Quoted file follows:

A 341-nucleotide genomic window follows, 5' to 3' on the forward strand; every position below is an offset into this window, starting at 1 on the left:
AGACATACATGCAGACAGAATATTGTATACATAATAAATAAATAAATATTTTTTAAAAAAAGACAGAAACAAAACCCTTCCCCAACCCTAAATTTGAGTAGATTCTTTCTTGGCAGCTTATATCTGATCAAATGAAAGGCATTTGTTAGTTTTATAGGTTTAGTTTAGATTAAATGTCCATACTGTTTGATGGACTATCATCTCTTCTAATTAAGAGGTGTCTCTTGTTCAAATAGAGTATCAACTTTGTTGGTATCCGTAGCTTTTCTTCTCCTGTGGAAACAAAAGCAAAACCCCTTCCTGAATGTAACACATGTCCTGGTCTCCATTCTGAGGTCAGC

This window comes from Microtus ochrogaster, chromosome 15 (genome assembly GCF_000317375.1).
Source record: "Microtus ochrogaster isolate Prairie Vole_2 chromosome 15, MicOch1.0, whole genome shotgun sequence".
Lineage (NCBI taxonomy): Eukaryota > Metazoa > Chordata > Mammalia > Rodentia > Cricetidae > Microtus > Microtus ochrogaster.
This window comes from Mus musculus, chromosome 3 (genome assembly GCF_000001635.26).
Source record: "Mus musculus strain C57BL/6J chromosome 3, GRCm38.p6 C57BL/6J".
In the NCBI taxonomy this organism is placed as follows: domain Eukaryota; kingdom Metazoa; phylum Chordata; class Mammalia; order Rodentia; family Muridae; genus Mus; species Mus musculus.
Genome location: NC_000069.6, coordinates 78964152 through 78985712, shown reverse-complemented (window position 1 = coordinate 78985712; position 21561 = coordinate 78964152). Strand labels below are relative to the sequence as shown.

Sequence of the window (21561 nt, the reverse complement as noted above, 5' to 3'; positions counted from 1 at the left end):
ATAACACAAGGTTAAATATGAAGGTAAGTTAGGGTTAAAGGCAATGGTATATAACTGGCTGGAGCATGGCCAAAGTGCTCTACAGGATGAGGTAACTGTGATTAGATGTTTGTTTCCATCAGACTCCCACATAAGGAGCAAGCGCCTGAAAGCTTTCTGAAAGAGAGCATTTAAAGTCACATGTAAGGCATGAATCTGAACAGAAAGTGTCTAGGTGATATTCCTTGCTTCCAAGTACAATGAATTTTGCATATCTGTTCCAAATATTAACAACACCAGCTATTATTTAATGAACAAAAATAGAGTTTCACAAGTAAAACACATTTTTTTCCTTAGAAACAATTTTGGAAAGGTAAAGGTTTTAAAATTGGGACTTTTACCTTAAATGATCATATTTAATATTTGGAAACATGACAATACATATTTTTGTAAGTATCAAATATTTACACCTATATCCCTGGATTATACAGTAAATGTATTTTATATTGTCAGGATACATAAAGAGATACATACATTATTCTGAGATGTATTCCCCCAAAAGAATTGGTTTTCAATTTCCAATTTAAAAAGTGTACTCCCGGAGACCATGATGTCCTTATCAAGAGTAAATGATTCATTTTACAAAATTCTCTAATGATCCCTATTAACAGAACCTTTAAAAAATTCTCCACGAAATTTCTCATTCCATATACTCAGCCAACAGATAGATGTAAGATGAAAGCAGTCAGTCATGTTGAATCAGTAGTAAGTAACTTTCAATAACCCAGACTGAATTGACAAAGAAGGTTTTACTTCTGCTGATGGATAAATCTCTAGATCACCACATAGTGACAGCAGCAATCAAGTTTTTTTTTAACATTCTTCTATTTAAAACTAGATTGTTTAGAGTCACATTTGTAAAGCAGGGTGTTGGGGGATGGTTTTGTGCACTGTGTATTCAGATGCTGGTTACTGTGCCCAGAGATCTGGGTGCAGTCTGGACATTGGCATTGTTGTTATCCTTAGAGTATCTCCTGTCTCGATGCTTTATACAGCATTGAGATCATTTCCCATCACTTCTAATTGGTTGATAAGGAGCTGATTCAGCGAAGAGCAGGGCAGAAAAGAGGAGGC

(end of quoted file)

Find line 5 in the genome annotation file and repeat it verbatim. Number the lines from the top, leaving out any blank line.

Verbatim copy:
Lineage (NCBI taxonomy): Eukaryota > Metazoa > Chordata > Mammalia > Rodentia > Cricetidae > Microtus > Microtus ochrogaster.